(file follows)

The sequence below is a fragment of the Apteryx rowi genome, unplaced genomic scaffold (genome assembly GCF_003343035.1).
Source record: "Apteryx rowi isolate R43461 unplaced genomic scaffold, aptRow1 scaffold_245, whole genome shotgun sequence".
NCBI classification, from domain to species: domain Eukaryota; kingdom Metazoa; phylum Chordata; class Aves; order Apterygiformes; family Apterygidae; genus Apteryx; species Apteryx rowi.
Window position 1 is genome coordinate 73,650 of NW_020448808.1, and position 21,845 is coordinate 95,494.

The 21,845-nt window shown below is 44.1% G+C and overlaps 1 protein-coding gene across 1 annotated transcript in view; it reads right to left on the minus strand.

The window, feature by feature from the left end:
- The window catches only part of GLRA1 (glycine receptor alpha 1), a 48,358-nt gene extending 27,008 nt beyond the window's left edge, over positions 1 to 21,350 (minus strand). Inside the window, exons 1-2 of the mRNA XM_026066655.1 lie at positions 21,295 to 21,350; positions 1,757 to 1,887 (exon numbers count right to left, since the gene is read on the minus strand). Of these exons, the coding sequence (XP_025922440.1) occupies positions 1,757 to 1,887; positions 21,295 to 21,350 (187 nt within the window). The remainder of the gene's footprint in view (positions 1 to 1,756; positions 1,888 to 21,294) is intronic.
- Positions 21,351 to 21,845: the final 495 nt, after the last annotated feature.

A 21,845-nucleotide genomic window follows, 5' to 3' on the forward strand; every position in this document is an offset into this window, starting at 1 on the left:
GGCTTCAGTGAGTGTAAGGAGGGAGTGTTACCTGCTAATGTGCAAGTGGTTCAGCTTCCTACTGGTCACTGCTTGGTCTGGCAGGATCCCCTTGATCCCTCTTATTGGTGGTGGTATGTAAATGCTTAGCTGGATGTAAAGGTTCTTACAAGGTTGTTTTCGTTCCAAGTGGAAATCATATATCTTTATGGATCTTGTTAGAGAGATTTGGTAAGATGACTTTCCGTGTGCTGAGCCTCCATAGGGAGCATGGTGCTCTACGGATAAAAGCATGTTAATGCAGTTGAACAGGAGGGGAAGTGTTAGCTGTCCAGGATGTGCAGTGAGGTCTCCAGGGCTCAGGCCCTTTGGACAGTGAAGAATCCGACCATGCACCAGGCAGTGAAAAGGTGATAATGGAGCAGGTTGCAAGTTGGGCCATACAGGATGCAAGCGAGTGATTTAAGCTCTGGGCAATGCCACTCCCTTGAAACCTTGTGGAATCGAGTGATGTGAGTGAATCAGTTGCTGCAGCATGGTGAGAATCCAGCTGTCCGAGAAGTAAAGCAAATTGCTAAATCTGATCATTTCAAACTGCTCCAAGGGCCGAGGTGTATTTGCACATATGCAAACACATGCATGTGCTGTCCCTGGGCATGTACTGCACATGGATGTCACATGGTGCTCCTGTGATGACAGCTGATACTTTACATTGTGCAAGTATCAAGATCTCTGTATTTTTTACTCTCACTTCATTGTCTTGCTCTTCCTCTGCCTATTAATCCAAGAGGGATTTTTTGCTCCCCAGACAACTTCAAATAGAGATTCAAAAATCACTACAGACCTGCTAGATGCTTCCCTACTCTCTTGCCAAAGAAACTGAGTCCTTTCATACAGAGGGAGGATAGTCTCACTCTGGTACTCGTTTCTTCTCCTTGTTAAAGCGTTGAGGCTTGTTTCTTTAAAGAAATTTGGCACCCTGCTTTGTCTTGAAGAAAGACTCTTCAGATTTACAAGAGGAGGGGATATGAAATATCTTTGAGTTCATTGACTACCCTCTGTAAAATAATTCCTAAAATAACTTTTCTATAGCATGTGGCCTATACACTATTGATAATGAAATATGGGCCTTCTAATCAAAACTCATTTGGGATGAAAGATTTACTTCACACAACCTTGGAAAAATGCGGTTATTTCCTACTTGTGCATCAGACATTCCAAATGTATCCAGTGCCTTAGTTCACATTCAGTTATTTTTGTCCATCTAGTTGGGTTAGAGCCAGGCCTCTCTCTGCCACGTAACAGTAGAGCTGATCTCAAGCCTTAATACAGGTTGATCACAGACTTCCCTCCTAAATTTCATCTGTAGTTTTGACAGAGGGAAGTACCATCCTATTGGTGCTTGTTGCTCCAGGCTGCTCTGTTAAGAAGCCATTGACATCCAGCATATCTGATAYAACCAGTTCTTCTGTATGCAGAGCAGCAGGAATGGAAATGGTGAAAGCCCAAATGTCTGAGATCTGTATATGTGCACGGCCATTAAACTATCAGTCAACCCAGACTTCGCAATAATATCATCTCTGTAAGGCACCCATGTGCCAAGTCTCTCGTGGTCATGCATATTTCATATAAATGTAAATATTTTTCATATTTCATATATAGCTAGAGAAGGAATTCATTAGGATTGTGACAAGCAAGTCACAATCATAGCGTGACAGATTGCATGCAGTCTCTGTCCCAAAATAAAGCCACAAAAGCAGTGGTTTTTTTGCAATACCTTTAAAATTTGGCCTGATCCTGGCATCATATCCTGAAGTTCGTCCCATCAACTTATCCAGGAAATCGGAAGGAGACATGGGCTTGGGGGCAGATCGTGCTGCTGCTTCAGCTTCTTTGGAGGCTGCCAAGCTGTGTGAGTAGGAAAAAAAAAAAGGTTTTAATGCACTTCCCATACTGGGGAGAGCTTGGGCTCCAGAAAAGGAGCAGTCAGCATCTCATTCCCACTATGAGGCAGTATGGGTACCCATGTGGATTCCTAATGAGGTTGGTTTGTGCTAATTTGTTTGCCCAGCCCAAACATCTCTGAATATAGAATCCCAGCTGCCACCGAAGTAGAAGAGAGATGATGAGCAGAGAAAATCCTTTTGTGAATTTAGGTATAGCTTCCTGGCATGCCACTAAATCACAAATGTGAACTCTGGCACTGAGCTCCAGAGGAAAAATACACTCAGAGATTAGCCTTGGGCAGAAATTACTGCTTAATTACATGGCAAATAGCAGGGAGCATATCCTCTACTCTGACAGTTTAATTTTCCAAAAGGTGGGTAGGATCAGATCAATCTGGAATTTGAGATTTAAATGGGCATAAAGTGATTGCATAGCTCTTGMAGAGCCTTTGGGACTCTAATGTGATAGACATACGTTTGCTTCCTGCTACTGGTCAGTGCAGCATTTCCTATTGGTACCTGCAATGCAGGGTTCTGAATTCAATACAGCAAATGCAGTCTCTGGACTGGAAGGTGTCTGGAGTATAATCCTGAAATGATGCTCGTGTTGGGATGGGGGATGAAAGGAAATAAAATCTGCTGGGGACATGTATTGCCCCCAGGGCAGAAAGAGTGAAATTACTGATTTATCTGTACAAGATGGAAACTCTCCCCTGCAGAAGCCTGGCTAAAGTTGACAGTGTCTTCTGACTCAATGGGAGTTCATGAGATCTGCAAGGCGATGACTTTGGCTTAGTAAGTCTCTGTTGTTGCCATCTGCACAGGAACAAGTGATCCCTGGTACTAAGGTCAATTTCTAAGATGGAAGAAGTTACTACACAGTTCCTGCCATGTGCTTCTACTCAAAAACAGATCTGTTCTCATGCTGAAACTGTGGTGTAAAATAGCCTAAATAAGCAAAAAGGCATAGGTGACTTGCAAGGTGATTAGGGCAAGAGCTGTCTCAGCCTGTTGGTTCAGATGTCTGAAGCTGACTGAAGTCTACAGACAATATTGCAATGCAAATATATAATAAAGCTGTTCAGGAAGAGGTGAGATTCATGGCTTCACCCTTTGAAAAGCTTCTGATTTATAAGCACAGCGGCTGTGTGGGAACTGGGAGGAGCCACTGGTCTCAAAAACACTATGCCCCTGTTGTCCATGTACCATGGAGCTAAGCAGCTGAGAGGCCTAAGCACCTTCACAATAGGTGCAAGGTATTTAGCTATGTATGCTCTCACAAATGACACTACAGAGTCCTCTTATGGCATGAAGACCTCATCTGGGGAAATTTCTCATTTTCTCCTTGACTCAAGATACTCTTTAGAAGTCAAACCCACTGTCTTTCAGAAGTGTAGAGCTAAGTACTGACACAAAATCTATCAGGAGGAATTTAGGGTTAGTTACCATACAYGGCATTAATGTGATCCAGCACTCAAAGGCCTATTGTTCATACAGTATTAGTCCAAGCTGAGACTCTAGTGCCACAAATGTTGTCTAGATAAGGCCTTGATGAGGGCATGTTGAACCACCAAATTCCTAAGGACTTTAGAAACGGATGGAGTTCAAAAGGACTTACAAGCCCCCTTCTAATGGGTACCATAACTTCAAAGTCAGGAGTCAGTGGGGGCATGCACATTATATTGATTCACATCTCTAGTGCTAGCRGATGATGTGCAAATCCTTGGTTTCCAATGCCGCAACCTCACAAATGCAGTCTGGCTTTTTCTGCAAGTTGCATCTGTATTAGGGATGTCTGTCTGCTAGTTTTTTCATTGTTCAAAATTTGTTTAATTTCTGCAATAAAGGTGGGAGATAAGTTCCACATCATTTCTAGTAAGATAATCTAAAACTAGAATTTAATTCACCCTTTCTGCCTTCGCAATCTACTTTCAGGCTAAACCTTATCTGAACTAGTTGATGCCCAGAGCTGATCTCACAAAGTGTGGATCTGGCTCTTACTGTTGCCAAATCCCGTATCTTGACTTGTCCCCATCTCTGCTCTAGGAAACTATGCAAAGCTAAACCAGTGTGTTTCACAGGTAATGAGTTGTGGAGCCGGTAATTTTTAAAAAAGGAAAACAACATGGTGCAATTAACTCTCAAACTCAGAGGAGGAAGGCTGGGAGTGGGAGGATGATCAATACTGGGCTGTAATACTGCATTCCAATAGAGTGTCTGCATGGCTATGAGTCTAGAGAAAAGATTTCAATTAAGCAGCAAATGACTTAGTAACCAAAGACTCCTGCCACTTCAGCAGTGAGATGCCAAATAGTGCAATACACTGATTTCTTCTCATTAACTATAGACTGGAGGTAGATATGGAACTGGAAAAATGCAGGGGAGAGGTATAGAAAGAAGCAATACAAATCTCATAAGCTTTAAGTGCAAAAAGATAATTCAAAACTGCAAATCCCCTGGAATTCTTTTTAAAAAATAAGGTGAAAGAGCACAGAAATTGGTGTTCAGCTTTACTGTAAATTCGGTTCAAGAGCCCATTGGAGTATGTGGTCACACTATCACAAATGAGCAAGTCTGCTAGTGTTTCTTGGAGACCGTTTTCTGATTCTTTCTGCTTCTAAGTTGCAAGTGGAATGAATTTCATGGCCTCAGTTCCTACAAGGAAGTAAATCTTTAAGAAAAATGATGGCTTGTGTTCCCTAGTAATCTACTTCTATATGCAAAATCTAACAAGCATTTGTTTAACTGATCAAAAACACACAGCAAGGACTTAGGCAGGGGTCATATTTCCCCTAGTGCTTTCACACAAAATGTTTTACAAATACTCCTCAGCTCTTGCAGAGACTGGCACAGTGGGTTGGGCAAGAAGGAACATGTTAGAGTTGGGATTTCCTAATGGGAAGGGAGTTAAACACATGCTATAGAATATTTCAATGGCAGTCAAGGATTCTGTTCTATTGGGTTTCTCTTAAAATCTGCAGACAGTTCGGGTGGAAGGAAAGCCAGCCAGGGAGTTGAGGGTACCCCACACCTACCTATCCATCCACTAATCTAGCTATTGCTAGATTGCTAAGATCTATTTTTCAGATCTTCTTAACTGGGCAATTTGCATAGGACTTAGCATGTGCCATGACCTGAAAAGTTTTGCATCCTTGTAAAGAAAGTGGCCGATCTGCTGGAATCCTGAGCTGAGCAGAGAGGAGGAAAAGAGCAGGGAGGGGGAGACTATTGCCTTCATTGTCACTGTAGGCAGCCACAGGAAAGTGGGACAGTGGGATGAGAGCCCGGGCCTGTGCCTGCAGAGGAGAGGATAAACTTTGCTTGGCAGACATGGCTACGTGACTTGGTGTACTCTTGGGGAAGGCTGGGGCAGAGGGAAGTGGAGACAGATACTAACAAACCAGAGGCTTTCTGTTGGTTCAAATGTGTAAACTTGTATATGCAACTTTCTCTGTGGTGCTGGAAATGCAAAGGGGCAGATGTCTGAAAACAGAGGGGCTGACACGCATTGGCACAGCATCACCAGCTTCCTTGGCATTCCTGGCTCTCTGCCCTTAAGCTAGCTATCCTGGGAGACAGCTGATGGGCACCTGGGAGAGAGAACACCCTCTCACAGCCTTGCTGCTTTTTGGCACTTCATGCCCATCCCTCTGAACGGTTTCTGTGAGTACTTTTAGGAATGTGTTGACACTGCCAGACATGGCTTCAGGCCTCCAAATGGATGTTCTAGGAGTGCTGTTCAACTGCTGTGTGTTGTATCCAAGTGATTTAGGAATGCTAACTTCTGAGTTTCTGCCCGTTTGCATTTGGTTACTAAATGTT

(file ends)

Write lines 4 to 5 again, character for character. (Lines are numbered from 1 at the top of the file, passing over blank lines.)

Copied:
Window position 1 is genome coordinate 73,650 of NW_020448808.1, and position 21,845 is coordinate 95,494.

The 21,845-nt window shown below is 44.1% G+C and overlaps 1 protein-coding gene across 1 annotated transcript in view; it reads right to left on the minus strand.